Microsoft develops image DNA technology for fighting child porn

Summary:Images can now be broken down into DNA-like signatures to find copies, regardless of editing, to unearth child pornography online.

Microsoft, through a combination of efforts from the National Center for Missing and Exploited Children (NCMEC), their own dedicated Microsoft Research section and Dartmouth College, Hanover, a new next-generation technology is being launched with the aim of tacking online child abuse imagery.

Using PhotoDNA, the system picks out images which are identical, even if they have been edited, resized, cropped and edited in other ways, and logs them. The system matches them through a technique which monochromes the image, breaks the image into smaller chunks and the intensity gradients are converted into a signature.

The signatures, even through editing, will remain the same and allow the system to find copies of the original image. Some similarities could compare QR codes to this, allowing similar cells to match other images, allowing the system to recognise similar gradients and therefore image copies across massive sets of data.

The ISPs are then given a list of these signatures, data strings essentially without giving away evidence, to search for other identical images which are out there on the web. The accuracy rating stands at 92% while false positives only delivers less than one in a billion images.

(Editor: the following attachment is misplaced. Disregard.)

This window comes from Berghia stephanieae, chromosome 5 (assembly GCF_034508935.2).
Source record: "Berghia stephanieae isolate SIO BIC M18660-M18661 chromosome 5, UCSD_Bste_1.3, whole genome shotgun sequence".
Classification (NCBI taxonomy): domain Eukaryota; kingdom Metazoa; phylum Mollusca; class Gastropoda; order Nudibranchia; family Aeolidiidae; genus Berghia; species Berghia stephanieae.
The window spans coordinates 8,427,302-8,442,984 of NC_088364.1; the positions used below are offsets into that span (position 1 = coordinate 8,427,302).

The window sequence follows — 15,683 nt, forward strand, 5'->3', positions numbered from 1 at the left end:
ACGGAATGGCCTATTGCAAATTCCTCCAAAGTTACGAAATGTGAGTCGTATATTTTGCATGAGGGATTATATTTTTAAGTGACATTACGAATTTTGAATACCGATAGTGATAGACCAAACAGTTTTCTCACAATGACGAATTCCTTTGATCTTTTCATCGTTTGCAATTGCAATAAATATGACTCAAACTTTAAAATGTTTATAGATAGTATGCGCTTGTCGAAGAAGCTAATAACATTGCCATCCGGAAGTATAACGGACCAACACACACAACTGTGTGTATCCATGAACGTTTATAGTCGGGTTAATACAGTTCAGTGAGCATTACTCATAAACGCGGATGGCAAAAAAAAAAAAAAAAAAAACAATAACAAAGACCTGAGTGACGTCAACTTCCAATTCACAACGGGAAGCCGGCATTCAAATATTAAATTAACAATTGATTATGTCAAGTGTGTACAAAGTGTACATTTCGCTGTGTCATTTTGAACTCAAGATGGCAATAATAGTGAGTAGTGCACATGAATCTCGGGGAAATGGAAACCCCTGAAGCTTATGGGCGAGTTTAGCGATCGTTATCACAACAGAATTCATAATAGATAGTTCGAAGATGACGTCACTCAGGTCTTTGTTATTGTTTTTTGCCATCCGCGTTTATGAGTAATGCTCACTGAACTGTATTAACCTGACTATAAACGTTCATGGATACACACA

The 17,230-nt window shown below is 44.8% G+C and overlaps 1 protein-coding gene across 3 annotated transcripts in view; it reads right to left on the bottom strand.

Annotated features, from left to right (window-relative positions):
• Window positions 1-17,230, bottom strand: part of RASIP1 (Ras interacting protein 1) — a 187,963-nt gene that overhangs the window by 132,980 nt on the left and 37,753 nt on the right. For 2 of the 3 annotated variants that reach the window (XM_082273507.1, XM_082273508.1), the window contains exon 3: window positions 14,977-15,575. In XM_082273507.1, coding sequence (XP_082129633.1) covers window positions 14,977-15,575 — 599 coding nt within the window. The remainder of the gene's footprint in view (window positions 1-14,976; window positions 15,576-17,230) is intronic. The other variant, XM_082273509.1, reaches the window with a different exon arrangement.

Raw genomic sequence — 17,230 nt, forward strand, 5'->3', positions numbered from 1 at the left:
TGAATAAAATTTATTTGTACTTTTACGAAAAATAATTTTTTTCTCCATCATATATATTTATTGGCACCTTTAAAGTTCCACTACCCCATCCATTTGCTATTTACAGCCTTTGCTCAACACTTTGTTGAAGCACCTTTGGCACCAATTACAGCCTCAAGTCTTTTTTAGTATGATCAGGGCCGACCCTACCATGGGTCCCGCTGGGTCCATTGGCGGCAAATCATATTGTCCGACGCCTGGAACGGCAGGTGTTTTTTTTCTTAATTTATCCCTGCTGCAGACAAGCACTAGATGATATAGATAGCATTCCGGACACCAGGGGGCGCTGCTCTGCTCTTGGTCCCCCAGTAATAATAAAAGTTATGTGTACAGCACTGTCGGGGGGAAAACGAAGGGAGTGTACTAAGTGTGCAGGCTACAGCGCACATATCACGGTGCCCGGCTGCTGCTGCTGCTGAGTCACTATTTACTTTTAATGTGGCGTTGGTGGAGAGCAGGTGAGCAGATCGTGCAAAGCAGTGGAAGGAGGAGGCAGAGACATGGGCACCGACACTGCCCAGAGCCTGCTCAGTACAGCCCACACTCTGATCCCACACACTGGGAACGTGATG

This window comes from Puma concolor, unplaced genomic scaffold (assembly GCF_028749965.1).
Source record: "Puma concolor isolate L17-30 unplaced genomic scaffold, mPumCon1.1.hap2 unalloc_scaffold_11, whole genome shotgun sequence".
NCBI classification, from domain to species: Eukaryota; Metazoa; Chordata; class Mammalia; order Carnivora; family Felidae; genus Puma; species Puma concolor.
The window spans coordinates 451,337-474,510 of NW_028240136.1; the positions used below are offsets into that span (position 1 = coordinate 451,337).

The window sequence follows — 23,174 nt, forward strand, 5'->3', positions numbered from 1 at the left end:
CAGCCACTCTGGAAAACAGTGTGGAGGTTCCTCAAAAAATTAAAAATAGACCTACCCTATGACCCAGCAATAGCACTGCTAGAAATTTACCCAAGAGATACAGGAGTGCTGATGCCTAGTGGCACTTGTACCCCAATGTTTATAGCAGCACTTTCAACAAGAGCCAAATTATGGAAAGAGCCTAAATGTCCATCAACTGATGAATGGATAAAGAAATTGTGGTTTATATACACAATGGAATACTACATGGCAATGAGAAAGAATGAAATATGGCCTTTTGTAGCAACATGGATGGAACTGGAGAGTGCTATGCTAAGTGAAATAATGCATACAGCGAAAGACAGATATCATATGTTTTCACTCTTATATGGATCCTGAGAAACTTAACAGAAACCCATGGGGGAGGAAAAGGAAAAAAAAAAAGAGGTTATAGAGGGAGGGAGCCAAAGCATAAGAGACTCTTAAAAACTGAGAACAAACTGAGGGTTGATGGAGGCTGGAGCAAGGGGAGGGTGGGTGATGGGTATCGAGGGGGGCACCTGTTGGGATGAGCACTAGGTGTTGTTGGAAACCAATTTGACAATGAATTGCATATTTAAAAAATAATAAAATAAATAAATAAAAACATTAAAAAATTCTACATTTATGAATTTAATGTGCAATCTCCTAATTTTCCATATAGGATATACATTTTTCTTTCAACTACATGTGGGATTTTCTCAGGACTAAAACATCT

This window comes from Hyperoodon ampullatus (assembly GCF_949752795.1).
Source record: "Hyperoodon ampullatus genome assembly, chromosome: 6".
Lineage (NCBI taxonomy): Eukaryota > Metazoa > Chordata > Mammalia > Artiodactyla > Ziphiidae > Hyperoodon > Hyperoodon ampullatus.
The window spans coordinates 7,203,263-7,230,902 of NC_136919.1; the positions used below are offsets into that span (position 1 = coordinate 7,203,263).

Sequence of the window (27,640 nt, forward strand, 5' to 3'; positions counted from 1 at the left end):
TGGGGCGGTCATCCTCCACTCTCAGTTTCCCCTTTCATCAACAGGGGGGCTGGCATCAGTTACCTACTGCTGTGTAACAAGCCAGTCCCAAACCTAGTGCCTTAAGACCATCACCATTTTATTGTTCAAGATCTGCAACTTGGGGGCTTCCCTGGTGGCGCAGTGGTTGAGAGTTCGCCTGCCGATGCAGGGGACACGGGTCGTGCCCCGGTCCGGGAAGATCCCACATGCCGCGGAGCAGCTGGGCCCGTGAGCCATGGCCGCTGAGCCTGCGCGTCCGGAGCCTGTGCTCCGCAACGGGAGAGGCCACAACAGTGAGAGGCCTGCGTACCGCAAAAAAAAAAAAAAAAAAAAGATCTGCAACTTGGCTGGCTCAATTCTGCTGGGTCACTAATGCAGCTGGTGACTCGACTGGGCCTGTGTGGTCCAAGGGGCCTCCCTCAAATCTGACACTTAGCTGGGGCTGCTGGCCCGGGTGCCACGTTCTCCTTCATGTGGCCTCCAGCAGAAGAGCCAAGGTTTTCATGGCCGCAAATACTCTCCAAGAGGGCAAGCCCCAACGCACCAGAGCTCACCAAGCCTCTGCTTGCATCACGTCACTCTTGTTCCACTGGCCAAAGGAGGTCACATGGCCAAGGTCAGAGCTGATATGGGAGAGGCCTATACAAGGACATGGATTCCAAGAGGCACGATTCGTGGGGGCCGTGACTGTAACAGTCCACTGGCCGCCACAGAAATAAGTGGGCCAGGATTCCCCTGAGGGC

Microsoft is donating this technology to the NCMEC, which will then be licenced out to other law enforcement agencies across the globe.

This isn't new technology as such. Similar technologies have been developed to identify parts of images, such as skin tones, shadows, identifiable features within the image and lighting to determine whether other images took place from within that same area. This allows collections of images to be stored and categorised and used against the perpetrators in a court of law as mounted evidence.

While this could well be used in closed, internal networks of law enforcement to determine the same victim across multiple situations and abusers, this system could also be enabled to comb the Internet and ISP networks for similar content.

Softpedia reports that Bing and areas of Windows Live will incorporate the software to remove content based on the hash signatures based on the software database.

To make this fully effective, government policy needs to be introduced to mandate ISPs and content providers to employ these technologies, even though most US ISPs already work with NCMEC to create safer networks.

This technology seems to be in the second major development after CETS, the Child Exploitation Tracking System, which lets agencies share information using web based technologies to allow interoperability and collaboration across borders.

On a personal note, Microsoft seems to be donning the hat of morals with this technology. It's admirable to see the company working with law enforcement agencies to combat the ever growing threat of online child abuse, and this technology will surely make a massive difference.

Topics: Browser, Microsoft, Telcos

About

Zack Whittaker writes for ZDNet, CNET, and CBS News. He is based in New York City.

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